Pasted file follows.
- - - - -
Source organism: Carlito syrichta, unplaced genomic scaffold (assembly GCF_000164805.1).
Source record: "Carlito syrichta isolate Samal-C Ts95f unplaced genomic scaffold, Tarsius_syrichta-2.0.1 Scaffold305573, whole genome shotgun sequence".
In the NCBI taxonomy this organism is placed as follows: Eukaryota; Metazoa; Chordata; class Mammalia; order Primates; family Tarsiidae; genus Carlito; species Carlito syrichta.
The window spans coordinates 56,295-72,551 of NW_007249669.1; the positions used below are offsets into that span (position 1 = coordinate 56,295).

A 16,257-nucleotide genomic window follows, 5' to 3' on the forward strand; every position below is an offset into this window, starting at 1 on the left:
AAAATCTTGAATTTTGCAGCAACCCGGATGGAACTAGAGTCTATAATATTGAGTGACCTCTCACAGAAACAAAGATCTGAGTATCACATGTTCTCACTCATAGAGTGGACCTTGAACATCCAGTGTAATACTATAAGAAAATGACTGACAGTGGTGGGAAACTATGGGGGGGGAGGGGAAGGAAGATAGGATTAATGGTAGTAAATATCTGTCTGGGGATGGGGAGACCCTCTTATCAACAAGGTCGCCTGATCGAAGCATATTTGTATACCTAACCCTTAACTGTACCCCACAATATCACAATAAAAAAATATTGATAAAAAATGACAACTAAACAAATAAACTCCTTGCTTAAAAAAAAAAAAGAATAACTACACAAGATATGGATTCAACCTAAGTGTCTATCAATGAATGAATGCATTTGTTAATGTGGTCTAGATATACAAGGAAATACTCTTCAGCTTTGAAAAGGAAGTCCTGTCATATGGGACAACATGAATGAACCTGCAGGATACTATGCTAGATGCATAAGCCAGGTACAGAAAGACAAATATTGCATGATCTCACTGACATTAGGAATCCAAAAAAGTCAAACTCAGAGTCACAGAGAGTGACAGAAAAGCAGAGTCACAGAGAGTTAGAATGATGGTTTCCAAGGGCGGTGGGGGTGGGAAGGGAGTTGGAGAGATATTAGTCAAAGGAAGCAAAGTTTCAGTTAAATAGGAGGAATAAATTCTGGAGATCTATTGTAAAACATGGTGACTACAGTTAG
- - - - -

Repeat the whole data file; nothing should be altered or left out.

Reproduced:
Source organism: Carlito syrichta, unplaced genomic scaffold (assembly GCF_000164805.1).
Source record: "Carlito syrichta isolate Samal-C Ts95f unplaced genomic scaffold, Tarsius_syrichta-2.0.1 Scaffold305573, whole genome shotgun sequence".
In the NCBI taxonomy this organism is placed as follows: Eukaryota; Metazoa; Chordata; class Mammalia; order Primates; family Tarsiidae; genus Carlito; species Carlito syrichta.
The window spans coordinates 56,295-72,551 of NW_007249669.1; the positions used below are offsets into that span (position 1 = coordinate 56,295).

A 16,257-nucleotide genomic window follows, 5' to 3' on the forward strand; every position below is an offset into this window, starting at 1 on the left:
AAAATCTTGAATTTTGCAGCAACCCGGATGGAACTAGAGTCTATAATATTGAGTGACCTCTCACAGAAACAAAGATCTGAGTATCACATGTTCTCACTCATAGAGTGGACCTTGAACATCCAGTGTAATACTATAAGAAAATGACTGACAGTGGTGGGAAACTATGGGGGGGGAGGGGAAGGAAGATAGGATTAATGGTAGTAAATATCTGTCTGGGGATGGGGAGACCCTCTTATCAACAAGGTCGCCTGATCGAAGCATATTTGTATACCTAACCCTTAACTGTACCCCACAATATCACAATAAAAAAATATTGATAAAAAATGACAACTAAACAAATAAACTCCTTGCTTAAAAAAAAAAAAGAATAACTACACAAGATATGGATTCAACCTAAGTGTCTATCAATGAATGAATGCATTTGTTAATGTGGTCTAGATATACAAGGAAATACTCTTCAGCTTTGAAAAGGAAGTCCTGTCATATGGGACAACATGAATGAACCTGCAGGATACTATGCTAGATGCATAAGCCAGGTACAGAAAGACAAATATTGCATGATCTCACTGACATTAGGAATCCAAAAAAGTCAAACTCAGAGTCACAGAGAGTGACAGAAAAGCAGAGTCACAGAGAGTTAGAATGATGGTTTCCAAGGGCGGTGGGGGTGGGAAGGGAGTTGGAGAGATATTAGTCAAAGGAAGCAAAGTTTCAGTTAAATAGGAGGAATAAATTCTGGAGATCTATTGTAAAACATGGTGACTACAGTTAG